Last week fire engulfed the historic church of Santa Veracruz, facing the Alameda park in the historic center of Mexico City.
One of the oldest religious establishments in Mexico City, it was established by a monastic brotherhood founded by Hernán Cortés. The original church was built in 1586, but later subsided into the lake bed and was replaced in the 18th century by the one standing today. The former monastery building and hospital now house the Franz Mayer Museum.
Construction on the new and current buildings began in 1759 and were finished in 1776, when the towers and the side facade were completed. Saint Blas was declared the patron saint of both the church and the Brotherhood that sponsored it.
The tower after the 2017 quake
During construction, in 1768, there was a major earthquake in Mexico City, when the church's atrium was used for a mass funeral site. In addition, much damage was incurred during the recent 2017 ‘quake, and repairs were scheduled by the Instituto Nacional de Antropología e Historia, with the installation of wooden scaffolding before the recent fire, which may have fed the flames, apparently started by homeless squatters.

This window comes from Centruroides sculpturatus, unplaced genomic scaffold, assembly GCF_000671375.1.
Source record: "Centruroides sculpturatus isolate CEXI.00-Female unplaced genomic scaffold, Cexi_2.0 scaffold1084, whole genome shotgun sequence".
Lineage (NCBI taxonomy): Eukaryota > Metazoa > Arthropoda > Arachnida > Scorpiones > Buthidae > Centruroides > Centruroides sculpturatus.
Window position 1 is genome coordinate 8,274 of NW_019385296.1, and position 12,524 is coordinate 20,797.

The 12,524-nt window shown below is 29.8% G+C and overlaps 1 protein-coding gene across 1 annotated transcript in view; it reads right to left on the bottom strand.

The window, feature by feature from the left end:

The building has facades on the west, south and east sides. These handsome facades are traditionally faced in reddish/brown volcanic tezontle with elaborately carved Mexican Baroque portals cut from fine gray chiluca stone.
The main facade has two levels, the grand entrance flanked by pilasters with elongated estipites. The upper level has two pairs of estipites, with a simple cross, a large choir window, and three pyramidal pinnacles. Atop the facade is a statue of Saint Joseph.
The side portal is also richly ornamented. The rounded entry here is flanked by two estipite pilasters decorated with plants, cherubs and the faces of saints, and capped by two angels carrying flowers. A dated inscription records completion of the towers and the portal.
The upper level is also framed by estipite pilasters, flanking a decorated niche with an image of Saint Blas, the patron. Above this is a medallion with a cross, and above that a statue of the Archangel Michael.
Text © 2020 Richard D. Perry,
images with acknowledgment to Wikipedia,